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Mars Pathfinder
Welcome to Mars

Sol 81 (25 September 1997) Images


This stereo Sojourner rover image taken on Sol 76 shows foreground dunes and, on the horizon, the rim of "Big Crater" (left, 2.2 km away) and the "Twin Peaks" (right, about 1 km away). To see this image in 3-D, use glasses with a red left eye and blue right eye. 


This stereo Sojourner rover image taken on Sol 75 shows foreground rocks and, on the horizon, "North Peak" (0.86 km away). To see this image in 3-D, use glasses with a red left eye and blue right eye. 


The rock "Shark" is seen close-up in this stereo Sojourner rover image. To view this image in 3-D, use glasses with a red left eye and blue right eye. 




This stereo image pair taken on the morning of Sol 80 (September 23) shows the Sojourner rover with its Alpha Proton X-ray Spectrometer (APXS) deployed against the rock "Chimp." On the left horizon is the rim of "Big Crater," 2.2 km away.


This set of images shows the Pathfinder upper wind sock during two time periods on the morning of Sol 80 (September 23). The interval between frames within each sequence is one second. There is no obvious movement of the sock, indicating little or no wind at this elevation (about 1 meter above the surface). At other times during the mission, deflections of this and two lower wind socks have been used to estimate characteristics of the wind speed boundary layer profile.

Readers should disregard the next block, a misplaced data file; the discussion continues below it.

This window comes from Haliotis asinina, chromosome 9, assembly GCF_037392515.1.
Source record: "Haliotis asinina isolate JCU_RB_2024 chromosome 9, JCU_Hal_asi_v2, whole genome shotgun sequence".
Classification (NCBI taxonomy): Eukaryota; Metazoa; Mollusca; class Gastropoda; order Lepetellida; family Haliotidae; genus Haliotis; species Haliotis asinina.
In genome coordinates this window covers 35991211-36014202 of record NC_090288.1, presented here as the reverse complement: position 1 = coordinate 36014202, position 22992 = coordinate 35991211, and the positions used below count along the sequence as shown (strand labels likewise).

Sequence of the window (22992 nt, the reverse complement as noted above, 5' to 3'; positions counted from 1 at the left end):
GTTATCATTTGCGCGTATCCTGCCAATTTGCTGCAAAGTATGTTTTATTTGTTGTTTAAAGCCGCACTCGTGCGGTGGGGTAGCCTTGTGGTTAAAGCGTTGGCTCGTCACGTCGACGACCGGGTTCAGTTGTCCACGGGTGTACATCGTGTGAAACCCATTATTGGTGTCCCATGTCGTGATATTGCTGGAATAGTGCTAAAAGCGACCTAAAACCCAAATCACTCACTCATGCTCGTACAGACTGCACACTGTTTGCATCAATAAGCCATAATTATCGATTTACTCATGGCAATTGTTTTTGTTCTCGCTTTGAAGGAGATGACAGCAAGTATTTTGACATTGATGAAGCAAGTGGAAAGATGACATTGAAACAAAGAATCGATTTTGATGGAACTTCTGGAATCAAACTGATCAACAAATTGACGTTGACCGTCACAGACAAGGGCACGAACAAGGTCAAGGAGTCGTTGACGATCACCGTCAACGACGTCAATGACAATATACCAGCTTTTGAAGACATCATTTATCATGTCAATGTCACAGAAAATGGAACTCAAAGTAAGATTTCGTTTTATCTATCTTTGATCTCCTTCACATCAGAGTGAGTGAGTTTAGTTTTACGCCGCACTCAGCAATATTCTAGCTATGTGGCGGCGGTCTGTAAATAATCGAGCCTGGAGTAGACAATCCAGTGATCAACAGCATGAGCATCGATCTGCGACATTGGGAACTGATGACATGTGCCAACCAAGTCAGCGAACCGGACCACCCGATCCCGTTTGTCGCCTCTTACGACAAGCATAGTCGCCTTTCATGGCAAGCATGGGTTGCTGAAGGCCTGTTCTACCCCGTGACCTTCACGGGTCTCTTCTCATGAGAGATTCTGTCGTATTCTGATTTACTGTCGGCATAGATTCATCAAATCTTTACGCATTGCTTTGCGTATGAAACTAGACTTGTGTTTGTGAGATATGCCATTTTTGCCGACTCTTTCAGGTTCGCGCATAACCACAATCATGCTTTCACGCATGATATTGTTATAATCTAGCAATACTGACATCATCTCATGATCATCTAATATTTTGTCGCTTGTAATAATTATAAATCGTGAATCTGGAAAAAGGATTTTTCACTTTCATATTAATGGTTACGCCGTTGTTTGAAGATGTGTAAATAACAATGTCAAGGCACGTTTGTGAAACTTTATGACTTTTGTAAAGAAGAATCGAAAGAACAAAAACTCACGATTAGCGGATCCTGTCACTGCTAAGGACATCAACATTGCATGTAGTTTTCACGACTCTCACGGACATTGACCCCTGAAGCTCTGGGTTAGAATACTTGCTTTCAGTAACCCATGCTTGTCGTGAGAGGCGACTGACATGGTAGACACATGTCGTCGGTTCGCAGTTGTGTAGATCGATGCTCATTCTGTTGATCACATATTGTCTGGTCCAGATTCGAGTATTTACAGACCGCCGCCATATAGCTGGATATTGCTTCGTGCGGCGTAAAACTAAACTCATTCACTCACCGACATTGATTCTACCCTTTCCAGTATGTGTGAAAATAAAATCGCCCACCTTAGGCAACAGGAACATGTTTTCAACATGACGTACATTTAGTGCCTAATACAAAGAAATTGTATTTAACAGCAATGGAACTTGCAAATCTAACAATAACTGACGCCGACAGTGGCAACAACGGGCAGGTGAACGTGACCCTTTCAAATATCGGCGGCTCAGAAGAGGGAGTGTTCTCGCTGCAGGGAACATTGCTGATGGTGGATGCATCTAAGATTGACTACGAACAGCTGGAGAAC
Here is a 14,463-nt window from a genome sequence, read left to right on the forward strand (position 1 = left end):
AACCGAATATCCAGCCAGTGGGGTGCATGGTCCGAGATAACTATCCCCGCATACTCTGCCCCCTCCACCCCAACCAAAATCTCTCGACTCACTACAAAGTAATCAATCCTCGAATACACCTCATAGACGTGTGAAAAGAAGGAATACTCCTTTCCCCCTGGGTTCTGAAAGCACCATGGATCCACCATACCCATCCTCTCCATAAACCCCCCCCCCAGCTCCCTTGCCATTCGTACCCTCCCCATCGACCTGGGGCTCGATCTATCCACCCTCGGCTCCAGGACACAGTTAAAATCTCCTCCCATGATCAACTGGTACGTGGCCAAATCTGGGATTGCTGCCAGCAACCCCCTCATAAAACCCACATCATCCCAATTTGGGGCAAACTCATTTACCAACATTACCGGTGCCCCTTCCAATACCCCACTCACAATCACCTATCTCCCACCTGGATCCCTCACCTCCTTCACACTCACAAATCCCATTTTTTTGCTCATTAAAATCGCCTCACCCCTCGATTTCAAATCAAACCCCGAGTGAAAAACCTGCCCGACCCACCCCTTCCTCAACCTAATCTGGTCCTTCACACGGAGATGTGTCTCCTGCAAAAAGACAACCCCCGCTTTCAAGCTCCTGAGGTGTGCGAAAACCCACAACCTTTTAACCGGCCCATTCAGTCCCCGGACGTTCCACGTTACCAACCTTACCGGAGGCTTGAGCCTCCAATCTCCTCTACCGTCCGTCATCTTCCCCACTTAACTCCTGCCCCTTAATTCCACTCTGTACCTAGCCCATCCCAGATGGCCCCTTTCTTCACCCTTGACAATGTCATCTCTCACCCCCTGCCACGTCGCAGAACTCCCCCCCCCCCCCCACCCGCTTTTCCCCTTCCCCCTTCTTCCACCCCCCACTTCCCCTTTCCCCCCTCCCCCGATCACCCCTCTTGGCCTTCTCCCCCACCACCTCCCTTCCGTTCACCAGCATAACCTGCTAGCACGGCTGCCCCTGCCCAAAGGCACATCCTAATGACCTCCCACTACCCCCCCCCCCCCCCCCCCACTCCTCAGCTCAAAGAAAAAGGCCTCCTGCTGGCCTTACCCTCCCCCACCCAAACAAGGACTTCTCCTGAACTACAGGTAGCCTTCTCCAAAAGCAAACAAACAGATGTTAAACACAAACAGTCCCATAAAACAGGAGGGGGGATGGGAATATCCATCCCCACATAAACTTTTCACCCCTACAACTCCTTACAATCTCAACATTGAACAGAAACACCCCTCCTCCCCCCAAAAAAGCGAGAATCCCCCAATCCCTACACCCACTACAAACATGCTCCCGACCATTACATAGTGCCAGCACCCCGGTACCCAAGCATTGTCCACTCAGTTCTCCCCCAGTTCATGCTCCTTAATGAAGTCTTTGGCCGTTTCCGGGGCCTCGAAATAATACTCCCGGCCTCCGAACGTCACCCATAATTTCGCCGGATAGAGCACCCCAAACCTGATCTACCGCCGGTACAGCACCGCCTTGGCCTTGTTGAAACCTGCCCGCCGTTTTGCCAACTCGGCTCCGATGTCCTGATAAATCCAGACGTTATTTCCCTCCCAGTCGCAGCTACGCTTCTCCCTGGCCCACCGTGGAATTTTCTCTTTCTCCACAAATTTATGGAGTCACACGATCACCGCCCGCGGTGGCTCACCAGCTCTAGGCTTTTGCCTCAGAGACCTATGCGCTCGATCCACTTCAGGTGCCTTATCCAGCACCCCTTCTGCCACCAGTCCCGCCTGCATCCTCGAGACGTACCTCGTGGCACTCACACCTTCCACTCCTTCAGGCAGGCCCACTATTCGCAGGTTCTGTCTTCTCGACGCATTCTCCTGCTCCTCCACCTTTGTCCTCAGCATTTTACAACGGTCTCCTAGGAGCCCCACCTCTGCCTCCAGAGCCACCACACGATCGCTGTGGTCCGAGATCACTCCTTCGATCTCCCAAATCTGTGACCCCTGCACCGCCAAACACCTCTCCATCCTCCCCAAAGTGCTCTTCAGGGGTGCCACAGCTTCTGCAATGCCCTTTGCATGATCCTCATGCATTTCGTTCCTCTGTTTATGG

24 September 1997, 11:30 p.m. PDT

The spacecraft woke up at 8pm tonight which is 5 hours after Earth rise on Mars and 2 hours after sunrise. All data from the spacecraft and rover indicate that they are both healthy. We've received about 2 megabits of data from the Canberra Australia Deep Space Network station today during our 1.5 hour downlink session.

We did not experience the problem seen for the last few days regarding the spacecraft signal strength. Although we are not completely certain, it is possible that this problem is due to an obscuration on the lander. At a certain time of day on Mars now, it appears as if the IMP camera is in the line-of-sight between the High Gain Antenna and the Earth. This is not a significent problem, because the geometry will be changing as the days progress.

The rover woke up today to the song, "Old Time Rock-N-Roll", played by Rover engineer, Howard Eisen. Howard and the rover are longing for the old times of the rolling of the Rover on the surface of Mars. Today the rover did not roll because of the completion of the images of the APXS on the rock, "Chimp". Tomorrow the rover will begin its journey toward Mermaid Dune.

Earth set on Mars will be at 4:15 AM and the Sun will set at 6:15 AM PDT on September 25. The spacecraft will sleep for nearly 16 hours tonight and will wake up tomorrow at around 8 PM PDT. We should receive data from the spacecraft tomorrow between 10 PM and 3:30 AM PDT.

For further information on the Mars Pathfinder Mission, please call our Mission Status Report line at 1-800-391-6654.